November date for racing at Laytown

The annual strand races at Laytown, which were due to be held on Thursday 2nd September, will now take place on Monday 1st November.

“Laytown races is in a unique position as we race under temporary facilities and our racetrack, on the beach, is open to the public," commented Laytown Races Committee chairman Joe Collins.

"After consultation with all key stakeholders, there were still some concerns about how we could implement the government guidelines next month, especially on the beach.

“I would like to thank Horse Racing Ireland and the IHRB for their help rescheduling our race meeting and we look forward to racing on Laytown strand on Monday 1st November,” he added.

Racing on the strand at Laytown dates back to 1868, when races were run on the beach in conjunction with the Boyne Regatta.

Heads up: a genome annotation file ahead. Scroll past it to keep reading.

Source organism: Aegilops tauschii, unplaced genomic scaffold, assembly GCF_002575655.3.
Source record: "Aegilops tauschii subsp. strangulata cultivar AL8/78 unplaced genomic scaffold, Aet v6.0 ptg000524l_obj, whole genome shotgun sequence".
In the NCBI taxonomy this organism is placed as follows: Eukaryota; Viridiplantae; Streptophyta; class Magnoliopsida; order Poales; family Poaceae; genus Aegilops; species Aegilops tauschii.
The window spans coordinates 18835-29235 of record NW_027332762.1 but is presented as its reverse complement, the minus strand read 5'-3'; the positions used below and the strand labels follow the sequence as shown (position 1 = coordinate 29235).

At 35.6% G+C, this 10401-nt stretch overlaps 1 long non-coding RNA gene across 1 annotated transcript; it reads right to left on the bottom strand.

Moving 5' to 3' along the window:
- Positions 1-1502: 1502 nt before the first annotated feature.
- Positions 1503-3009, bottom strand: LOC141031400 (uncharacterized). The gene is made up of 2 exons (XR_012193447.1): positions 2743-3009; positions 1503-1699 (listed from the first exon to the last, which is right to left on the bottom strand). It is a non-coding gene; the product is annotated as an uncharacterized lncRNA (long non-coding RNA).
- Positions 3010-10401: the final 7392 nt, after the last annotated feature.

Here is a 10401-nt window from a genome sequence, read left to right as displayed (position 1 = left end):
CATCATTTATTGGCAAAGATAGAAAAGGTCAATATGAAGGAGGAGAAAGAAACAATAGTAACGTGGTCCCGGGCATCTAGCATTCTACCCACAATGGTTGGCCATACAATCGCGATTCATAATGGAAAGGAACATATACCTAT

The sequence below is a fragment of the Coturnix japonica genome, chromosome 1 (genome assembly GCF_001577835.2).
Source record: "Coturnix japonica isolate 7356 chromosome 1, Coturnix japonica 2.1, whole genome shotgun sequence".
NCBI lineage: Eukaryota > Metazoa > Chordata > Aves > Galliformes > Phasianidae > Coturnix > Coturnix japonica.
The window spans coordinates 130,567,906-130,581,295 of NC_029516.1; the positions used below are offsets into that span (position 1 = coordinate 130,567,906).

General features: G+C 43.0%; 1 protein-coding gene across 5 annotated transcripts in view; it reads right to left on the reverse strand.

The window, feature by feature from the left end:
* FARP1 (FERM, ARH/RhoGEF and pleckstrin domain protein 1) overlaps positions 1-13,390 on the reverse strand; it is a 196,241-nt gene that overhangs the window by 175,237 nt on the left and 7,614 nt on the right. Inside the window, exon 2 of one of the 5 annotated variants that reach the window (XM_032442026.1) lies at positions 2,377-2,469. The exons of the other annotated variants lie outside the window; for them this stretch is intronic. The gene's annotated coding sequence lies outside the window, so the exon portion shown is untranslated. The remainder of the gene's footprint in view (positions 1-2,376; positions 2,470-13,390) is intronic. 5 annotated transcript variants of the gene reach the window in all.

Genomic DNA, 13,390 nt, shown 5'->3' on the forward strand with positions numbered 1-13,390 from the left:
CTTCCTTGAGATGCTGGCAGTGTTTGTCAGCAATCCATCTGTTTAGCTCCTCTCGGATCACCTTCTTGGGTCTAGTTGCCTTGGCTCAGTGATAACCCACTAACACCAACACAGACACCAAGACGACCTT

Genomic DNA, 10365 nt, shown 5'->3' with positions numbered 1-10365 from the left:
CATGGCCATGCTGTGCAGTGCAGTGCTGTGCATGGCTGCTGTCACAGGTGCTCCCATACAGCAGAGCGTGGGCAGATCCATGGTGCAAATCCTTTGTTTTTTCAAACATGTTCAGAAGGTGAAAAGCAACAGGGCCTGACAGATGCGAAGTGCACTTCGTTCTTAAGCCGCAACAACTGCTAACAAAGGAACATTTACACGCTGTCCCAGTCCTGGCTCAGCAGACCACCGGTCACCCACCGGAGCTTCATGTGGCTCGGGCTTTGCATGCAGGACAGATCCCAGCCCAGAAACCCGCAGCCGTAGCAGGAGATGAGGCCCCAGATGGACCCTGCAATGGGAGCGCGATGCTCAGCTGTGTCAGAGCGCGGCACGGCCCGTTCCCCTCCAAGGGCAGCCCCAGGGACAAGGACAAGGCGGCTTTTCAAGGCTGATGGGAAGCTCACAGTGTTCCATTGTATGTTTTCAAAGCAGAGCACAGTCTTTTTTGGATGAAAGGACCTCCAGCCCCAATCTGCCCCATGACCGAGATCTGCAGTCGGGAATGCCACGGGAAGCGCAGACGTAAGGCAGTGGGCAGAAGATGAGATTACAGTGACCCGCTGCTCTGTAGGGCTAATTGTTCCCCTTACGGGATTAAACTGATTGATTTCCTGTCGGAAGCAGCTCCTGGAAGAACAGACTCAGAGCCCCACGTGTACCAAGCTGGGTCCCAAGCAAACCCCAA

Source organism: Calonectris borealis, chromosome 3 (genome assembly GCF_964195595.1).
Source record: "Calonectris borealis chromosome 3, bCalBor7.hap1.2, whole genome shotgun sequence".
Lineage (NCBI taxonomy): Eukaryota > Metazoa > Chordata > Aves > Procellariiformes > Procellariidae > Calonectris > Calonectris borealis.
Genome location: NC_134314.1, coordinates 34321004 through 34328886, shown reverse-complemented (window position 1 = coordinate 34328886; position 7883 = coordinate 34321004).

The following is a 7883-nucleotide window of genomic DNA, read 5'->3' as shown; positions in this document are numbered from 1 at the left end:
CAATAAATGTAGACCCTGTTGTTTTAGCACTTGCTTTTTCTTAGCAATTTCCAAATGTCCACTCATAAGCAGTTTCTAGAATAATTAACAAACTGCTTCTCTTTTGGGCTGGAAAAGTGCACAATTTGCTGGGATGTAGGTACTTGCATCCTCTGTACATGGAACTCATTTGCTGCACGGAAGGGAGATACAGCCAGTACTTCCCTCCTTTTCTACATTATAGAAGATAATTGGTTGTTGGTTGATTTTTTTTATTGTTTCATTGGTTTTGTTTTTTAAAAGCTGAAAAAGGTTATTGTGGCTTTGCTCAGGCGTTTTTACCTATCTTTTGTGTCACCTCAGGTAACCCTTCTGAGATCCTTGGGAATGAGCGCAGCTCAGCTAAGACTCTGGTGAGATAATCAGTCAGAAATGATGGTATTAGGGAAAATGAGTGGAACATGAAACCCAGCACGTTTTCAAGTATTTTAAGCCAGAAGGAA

A rowing competition took place on the high tide and the horseracing began when the tide receded.

Racing took place intermittently during the late 1800s. Local folklore suggests that the parish priest, supported by the Bishop of Meath, was opposed to the races.

Then, in 1901, a new parish priest arrived, who was supportive of the races and from then on the meeting began to thrive once again.

The final two years of the First World War saw racing suspended at Laytown, resuming in 1919. There was a further break in racing during the Second World War between 1942 and 1945.

Racing continued over the years and in the 1950s and 1960s, Laytown was considered an important meeting for horses preparing for the Galway Festival.

Up until 1995, racing was run at distances between five furlongs and two miles with a U-shaped turn at Bettystown where the horses made a sweeping return before heading back to the Laytown finish.

Racing now is on a straight stretch of strand with a maximum of 10 horses in each race.